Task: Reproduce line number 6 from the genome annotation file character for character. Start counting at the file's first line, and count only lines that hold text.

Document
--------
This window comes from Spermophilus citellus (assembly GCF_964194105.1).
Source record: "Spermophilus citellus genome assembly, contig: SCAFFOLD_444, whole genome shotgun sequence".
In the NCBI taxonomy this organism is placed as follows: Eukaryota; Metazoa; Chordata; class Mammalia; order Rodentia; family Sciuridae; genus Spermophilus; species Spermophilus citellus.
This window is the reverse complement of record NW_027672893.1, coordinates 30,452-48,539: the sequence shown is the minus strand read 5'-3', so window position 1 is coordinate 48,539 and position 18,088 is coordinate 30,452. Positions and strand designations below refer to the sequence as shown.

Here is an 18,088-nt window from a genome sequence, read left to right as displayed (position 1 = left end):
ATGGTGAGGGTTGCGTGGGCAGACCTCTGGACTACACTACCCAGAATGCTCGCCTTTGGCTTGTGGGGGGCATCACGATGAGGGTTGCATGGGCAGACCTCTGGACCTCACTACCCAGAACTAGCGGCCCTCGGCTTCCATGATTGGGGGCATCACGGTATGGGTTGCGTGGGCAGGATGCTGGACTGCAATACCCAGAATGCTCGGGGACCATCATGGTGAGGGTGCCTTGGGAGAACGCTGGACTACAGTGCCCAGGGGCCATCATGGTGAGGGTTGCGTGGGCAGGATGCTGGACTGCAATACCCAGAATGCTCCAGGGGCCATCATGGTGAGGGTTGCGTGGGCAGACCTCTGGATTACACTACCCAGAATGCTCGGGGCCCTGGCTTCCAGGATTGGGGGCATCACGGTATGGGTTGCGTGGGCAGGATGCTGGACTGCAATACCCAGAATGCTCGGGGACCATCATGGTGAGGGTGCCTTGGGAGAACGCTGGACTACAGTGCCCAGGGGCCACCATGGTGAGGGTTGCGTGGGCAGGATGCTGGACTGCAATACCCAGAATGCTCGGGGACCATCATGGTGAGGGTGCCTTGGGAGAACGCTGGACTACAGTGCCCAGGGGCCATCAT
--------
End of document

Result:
ATGGTGAGGGTTGCGTGGGCAGACCTCTGGACTACACTACCCAGAATGCTCGCCTTTGGCTTGTGGGGGGCATCACGATGAGGGTTGCATGGGCAGACCTCTGGACCTCACTACCCAGAACTAGCGGCCCTCGGCTTCCATGATTGGGGGCATCACGGTATGGGTTGCGTGGGCAGGATGCTGGACTGCAATACCCAGAATGCTCGGGGACCATCATGGTGAGGGTGCCTTGGGAGAACGCTGGACTACAGTGCCCAGGGGCCATCATGGTGAGGGTTGCGTGGGCAGGATGCTGGACTGCAATACCCAGAATGCTCCAGGGGCCATCATGGTGAGGGTTGCGTGGGCAGACCTCTGGATTACACTACCCAGAATGCTCGGGGCCCTGGCTTCCAGGATTGGGGGCATCACGGTATGGGTTGCGTGGGCAGGATGCTGGACTGCAATACCCAGAATGCTCGGGGACCATCATGGTGAGGGTGCCTTGGGAGAACGCTGGACTACAGTGCCCAGGGGCCACCATGGTGAGGGTTGCGTGGGCAGGATGCTGGACTGCAATACCCAGAATGCTCGGGGACCATCATGGTGAGGGTGCCTTGGGAGAACGCTGGACTACAGTGCCCAGGGGCCATCAT